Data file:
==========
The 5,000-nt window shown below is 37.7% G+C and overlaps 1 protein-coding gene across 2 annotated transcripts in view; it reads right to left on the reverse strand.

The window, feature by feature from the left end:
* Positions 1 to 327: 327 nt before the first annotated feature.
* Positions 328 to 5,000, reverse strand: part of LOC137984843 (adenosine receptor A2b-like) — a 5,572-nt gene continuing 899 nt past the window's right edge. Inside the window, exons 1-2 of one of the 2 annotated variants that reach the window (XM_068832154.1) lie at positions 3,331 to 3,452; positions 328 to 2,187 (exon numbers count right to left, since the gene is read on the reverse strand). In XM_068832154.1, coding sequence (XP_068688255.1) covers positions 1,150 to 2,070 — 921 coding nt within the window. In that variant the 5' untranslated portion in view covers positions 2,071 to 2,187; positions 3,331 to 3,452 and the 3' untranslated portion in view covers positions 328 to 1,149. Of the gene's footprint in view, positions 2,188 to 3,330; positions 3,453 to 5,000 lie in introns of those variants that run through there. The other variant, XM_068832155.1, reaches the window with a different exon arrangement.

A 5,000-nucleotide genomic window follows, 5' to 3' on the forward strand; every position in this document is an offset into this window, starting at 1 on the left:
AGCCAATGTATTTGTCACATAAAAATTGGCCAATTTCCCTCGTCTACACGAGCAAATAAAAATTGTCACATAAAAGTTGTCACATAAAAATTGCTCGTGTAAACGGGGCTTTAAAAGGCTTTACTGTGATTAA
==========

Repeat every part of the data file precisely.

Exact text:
The 5,000-nt window shown below is 37.7% G+C and overlaps 1 protein-coding gene across 2 annotated transcripts in view; it reads right to left on the reverse strand.

The window, feature by feature from the left end:
* Positions 1 to 327: 327 nt before the first annotated feature.
* Positions 328 to 5,000, reverse strand: part of LOC137984843 (adenosine receptor A2b-like) — a 5,572-nt gene continuing 899 nt past the window's right edge. Inside the window, exons 1-2 of one of the 2 annotated variants that reach the window (XM_068832154.1) lie at positions 3,331 to 3,452; positions 328 to 2,187 (exon numbers count right to left, since the gene is read on the reverse strand). In XM_068832154.1, coding sequence (XP_068688255.1) covers positions 1,150 to 2,070 — 921 coding nt within the window. In that variant the 5' untranslated portion in view covers positions 2,071 to 2,187; positions 3,331 to 3,452 and the 3' untranslated portion in view covers positions 328 to 1,149. Of the gene's footprint in view, positions 2,188 to 3,330; positions 3,453 to 5,000 lie in introns of those variants that run through there. The other variant, XM_068832155.1, reaches the window with a different exon arrangement.

A 5,000-nucleotide genomic window follows, 5' to 3' on the forward strand; every position in this document is an offset into this window, starting at 1 on the left:
AGCCAATGTATTTGTCACATAAAAATTGGCCAATTTCCCTCGTCTACACGAGCAAATAAAAATTGTCACATAAAAGTTGTCACATAAAAATTGCTCGTGTAAACGGGGCTTTAAAAGGCTTTACTGTGATTAA